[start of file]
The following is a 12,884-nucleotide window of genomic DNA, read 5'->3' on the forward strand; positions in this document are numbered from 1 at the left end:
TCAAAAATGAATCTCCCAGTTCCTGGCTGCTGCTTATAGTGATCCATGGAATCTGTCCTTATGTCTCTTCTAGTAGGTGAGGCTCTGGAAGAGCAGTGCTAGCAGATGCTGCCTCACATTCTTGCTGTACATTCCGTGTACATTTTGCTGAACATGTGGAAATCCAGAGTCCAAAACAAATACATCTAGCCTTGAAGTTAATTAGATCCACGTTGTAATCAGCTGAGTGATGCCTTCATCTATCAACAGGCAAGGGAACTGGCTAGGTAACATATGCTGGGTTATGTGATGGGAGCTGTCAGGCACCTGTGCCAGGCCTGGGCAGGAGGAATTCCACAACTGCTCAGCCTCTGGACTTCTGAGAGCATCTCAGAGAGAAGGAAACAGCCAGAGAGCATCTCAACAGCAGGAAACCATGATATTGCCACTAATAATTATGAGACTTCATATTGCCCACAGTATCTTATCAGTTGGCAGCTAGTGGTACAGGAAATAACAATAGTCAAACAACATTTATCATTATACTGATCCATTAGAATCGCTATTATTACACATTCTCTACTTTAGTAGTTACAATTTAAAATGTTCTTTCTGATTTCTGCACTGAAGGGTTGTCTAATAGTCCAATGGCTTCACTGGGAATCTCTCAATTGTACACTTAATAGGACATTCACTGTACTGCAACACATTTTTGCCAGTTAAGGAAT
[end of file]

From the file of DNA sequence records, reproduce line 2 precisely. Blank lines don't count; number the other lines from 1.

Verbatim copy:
TCAAAAATGAATCTCCCAGTTCCTGGCTGCTGCTTATAGTGATCCATGGAATCTGTCCTTATGTCTCTTCTAGTAGGTGAGGCTCTGGAAGAGCAGTGCTAGCAGATGCTGCCTCACATTCTTGCTGTACATTCCGTGTACATTTTGCTGAACATGTGGAAATCCAGAGTCCAAAACAAATACATCTAGCCTTGAAGTTAATTAGATCCACGTTGTAATCAGCTGAGTGATGCCTTCATCTATCAACAGGCAAGGGAACTGGCTAGGTAACATATGCTGGGTTATGTGATGGGAGCTGTCAGGCACCTGTGCCAGGCCTGGGCAGGAGGAATTCCACAACTGCTCAGCCTCTGGACTTCTGAGAGCATCTCAGAGAGAAGGAAACAGCCAGAGAGCATCTCAACAGCAGGAAACCATGATATTGCCACTAATAATTATGAGACTTCATATTGCCCACAGTATCTTATCAGTTGGCAGCTAGTGGTACAGGAAATAACAATAGTCAAACAACATTTATCATTATACTGATCCATTAGAATCGCTATTATTACACATTCTCTACTTTAGTAGTTACAATTTAAAATGTTCTTTCTGATTTCTGCACTGAAGGGTTGTCTAATAGTCCAATGGCTTCACTGGGAATCTCTCAATTGTACACTTAATAGGACATTCACTGTACTGCAACACATTTTTGCCAGTTAAGGAAT